The violin itself was undergoing changes during this time period as well. During the Baroque Era, the Golden Age for the violin was commencing. The sizes, shapes, types of bows, and materials for strings looked somewhat different in early violins than what you may think of today. It was around 1550 when the violin appeared in its modern form.
In Cremona, Italy two renowned violin makers started to set the standard for the violin's size, shape, and overall structure. Nicolo Amati (1596-1684) and Antonio Stradivari (1644-1737) were two of the most influential violin makers in Europe and by 1600 Cremona was the undisputed center for violin making.
The below linked video of a Mandolinist and Harpist shows some of the intricate technical abilities and ornamentation used in some of this music. Nicola Benedetti's recording of a Vivaldi Concerto showcases much of the violin's range and highlights of the style during this era.
The origin and definition of words can change over time and have differing meanings. The word orchestra is an example of this. Orchestra as I typically use the word refers to a group of musicians playing together. Below is Merriam-Webster's definition of the word and a bit of its history.
Origin and Etymology:
Latin, from Greek orchēstra, , from orcheisthai to dance; perhaps akin to Sanskrit ṛghāyati he trembles, he rages.
First Known Use: 1606
1a : the circular space used by the chorus in front of the proscenium in an ancient Greek theater
b : a corresponding semicircular space in a Roman theater used for seating important persons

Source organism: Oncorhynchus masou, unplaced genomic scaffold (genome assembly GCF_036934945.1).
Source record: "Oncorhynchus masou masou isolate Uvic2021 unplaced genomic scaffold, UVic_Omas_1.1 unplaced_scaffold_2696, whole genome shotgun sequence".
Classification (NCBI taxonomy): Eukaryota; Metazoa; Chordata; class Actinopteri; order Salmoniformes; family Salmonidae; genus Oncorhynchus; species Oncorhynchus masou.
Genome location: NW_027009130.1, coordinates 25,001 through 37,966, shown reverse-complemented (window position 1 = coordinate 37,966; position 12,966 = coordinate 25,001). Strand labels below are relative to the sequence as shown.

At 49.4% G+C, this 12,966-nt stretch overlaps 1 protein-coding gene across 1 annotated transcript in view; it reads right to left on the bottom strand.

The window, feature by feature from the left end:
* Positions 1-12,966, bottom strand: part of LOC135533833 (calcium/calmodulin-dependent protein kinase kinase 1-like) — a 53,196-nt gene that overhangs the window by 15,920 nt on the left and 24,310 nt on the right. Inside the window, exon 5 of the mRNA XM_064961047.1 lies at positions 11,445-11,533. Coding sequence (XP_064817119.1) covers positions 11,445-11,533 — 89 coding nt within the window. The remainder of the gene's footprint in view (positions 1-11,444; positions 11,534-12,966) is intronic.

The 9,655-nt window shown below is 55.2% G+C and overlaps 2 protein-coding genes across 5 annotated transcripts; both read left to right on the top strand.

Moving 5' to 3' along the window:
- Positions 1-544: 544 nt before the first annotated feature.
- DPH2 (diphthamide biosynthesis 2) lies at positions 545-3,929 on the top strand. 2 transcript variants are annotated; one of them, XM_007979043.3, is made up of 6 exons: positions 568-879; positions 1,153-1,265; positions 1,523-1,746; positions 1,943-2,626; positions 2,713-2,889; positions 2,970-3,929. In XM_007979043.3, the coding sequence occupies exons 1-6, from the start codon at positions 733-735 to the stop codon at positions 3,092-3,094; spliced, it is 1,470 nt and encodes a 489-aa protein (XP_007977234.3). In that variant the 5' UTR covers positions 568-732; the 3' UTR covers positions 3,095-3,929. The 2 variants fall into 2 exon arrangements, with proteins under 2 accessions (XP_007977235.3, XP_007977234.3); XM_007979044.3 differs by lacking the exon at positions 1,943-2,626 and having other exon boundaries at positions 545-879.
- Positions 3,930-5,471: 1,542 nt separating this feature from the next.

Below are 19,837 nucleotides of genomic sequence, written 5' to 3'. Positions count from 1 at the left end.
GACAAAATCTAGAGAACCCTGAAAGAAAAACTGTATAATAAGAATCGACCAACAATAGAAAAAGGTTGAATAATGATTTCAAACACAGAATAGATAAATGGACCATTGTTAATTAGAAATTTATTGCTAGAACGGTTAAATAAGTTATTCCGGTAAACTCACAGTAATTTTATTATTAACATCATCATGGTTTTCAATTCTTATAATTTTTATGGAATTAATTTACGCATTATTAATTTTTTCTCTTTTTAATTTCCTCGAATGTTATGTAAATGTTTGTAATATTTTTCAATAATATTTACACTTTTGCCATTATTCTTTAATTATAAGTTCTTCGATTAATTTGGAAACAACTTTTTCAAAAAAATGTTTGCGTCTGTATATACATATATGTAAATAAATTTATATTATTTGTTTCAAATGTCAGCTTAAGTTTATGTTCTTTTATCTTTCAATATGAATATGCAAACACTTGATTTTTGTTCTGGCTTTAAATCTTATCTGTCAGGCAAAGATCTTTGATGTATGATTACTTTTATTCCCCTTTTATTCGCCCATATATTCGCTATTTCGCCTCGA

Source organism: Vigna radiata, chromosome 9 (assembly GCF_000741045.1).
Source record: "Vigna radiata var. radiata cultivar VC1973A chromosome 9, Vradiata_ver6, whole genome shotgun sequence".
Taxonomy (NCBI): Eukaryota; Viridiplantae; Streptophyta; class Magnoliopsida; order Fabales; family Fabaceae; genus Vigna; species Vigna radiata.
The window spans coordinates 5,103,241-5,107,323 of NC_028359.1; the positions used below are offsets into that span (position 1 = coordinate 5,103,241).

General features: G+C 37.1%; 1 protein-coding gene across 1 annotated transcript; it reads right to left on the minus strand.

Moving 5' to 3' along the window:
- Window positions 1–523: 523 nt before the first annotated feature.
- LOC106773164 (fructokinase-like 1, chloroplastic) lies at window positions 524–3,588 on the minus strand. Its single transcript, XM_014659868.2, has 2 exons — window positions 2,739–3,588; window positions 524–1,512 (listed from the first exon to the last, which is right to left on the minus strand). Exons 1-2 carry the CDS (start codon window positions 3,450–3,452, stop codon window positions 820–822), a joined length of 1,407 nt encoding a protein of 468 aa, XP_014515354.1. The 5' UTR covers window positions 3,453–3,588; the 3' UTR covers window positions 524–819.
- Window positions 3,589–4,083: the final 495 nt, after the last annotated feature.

2a : the space in front of the stage in a modern theater that is used by an orchestra
b : the forward section of seats on the main floor of a theaterc : the main floor of a theater
3 : a group of musicians including especially string players organized to perform ensemble music — compare band.
History of Orchestra
"In ancient Greek plays the chorus danced and sang in a space in front of the stage. The Greek name for this space was orchēstra, which came from the verb orcheisthai, “to dance.” The English word orchestra came from the Greek word for the space in front of a stage. At first the English word was used to refer to such a space but is now used to mean “the front part of the main floor.” In today's theaters a group of musicians often sits in the space in front of the stage. Such a group, too, came to be called an orchestra."
The power of sound on the body has been a topic of debate and discussion for centuries. In a recent study by Dr. David Lewis-Hodgson, participants who listened to a song -- "Weightless" -- experienced "a striking 65 percent reduction in ... overall anxiety, and a 35 percent reduction in their usual physiological resting rates."
The below song "Weightless", by Marconi Union, was created in collaboration with sound therapists. "Its carefully arranged harmonies, rhythms, and bass lines help slow a listener's heart rate, reduce blood pressure and lower levels of the stress hormone cortisol."
Remember, sound literally moves the human body when the disturbances and waves hit your eardrum. I wonder what specific patterns and frequencies would affect people with not only stress, but illness? Learning the intricacies of these topics could lead to further medical proof for the importance of music and its power to heal. I wonder how many composers specifically create music with this in mind? What if a doctor prescribed a song instead of a pill? What if concerts were crafted for you based on your health that week?